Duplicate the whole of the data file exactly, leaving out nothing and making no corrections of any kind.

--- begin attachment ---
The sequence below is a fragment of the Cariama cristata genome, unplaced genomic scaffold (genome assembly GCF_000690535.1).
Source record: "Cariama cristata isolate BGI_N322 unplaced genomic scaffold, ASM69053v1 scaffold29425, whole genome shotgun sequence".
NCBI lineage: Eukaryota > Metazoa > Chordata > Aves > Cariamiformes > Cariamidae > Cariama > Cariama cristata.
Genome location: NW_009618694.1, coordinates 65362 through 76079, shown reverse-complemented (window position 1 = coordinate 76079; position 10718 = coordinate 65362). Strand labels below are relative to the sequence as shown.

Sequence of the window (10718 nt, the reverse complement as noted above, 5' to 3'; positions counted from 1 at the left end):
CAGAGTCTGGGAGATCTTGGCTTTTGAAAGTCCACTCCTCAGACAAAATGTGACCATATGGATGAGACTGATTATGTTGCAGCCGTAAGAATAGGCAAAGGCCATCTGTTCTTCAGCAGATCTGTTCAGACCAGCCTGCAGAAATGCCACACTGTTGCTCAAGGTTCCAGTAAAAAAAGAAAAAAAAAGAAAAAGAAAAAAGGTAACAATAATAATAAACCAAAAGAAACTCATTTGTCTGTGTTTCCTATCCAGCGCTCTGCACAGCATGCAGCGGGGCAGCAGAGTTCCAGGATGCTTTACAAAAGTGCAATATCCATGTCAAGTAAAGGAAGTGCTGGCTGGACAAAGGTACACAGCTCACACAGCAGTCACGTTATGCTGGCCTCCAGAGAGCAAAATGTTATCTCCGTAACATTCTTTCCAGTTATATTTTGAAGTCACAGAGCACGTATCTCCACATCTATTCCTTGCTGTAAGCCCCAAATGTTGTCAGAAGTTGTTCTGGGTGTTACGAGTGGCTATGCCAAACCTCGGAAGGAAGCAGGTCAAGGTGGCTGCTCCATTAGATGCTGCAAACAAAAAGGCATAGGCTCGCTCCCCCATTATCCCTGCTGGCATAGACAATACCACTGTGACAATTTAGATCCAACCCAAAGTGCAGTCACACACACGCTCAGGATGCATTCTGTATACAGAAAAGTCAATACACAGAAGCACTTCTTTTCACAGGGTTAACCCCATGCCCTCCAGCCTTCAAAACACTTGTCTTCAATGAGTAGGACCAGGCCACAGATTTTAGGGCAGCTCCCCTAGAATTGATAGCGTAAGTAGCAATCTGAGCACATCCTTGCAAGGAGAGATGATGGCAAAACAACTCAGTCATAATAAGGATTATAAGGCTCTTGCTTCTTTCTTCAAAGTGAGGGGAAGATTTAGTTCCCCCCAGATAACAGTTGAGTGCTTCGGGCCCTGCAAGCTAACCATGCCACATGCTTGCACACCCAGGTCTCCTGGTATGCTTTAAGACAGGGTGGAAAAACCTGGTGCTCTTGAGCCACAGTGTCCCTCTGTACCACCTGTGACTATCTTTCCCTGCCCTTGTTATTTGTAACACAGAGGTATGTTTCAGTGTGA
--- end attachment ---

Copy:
The sequence below is a fragment of the Cariama cristata genome, unplaced genomic scaffold (genome assembly GCF_000690535.1).
Source record: "Cariama cristata isolate BGI_N322 unplaced genomic scaffold, ASM69053v1 scaffold29425, whole genome shotgun sequence".
NCBI lineage: Eukaryota > Metazoa > Chordata > Aves > Cariamiformes > Cariamidae > Cariama > Cariama cristata.
Genome location: NW_009618694.1, coordinates 65362 through 76079, shown reverse-complemented (window position 1 = coordinate 76079; position 10718 = coordinate 65362). Strand labels below are relative to the sequence as shown.

Sequence of the window (10718 nt, the reverse complement as noted above, 5' to 3'; positions counted from 1 at the left end):
CAGAGTCTGGGAGATCTTGGCTTTTGAAAGTCCACTCCTCAGACAAAATGTGACCATATGGATGAGACTGATTATGTTGCAGCCGTAAGAATAGGCAAAGGCCATCTGTTCTTCAGCAGATCTGTTCAGACCAGCCTGCAGAAATGCCACACTGTTGCTCAAGGTTCCAGTAAAAAAAGAAAAAAAAAGAAAAAGAAAAAAGGTAACAATAATAATAAACCAAAAGAAACTCATTTGTCTGTGTTTCCTATCCAGCGCTCTGCACAGCATGCAGCGGGGCAGCAGAGTTCCAGGATGCTTTACAAAAGTGCAATATCCATGTCAAGTAAAGGAAGTGCTGGCTGGACAAAGGTACACAGCTCACACAGCAGTCACGTTATGCTGGCCTCCAGAGAGCAAAATGTTATCTCCGTAACATTCTTTCCAGTTATATTTTGAAGTCACAGAGCACGTATCTCCACATCTATTCCTTGCTGTAAGCCCCAAATGTTGTCAGAAGTTGTTCTGGGTGTTACGAGTGGCTATGCCAAACCTCGGAAGGAAGCAGGTCAAGGTGGCTGCTCCATTAGATGCTGCAAACAAAAAGGCATAGGCTCGCTCCCCCATTATCCCTGCTGGCATAGACAATACCACTGTGACAATTTAGATCCAACCCAAAGTGCAGTCACACACACGCTCAGGATGCATTCTGTATACAGAAAAGTCAATACACAGAAGCACTTCTTTTCACAGGGTTAACCCCATGCCCTCCAGCCTTCAAAACACTTGTCTTCAATGAGTAGGACCAGGCCACAGATTTTAGGGCAGCTCCCCTAGAATTGATAGCGTAAGTAGCAATCTGAGCACATCCTTGCAAGGAGAGATGATGGCAAAACAACTCAGTCATAATAAGGATTATAAGGCTCTTGCTTCTTTCTTCAAAGTGAGGGGAAGATTTAGTTCCCCCCAGATAACAGTTGAGTGCTTCGGGCCCTGCAAGCTAACCATGCCACATGCTTGCACACCCAGGTCTCCTGGTATGCTTTAAGACAGGGTGGAAAAACCTGGTGCTCTTGAGCCACAGTGTCCCTCTGTACCACCTGTGACTATCTTTCCCTGCCCTTGTTATTTGTAACACAGAGGTATGTTTCAGTGTGA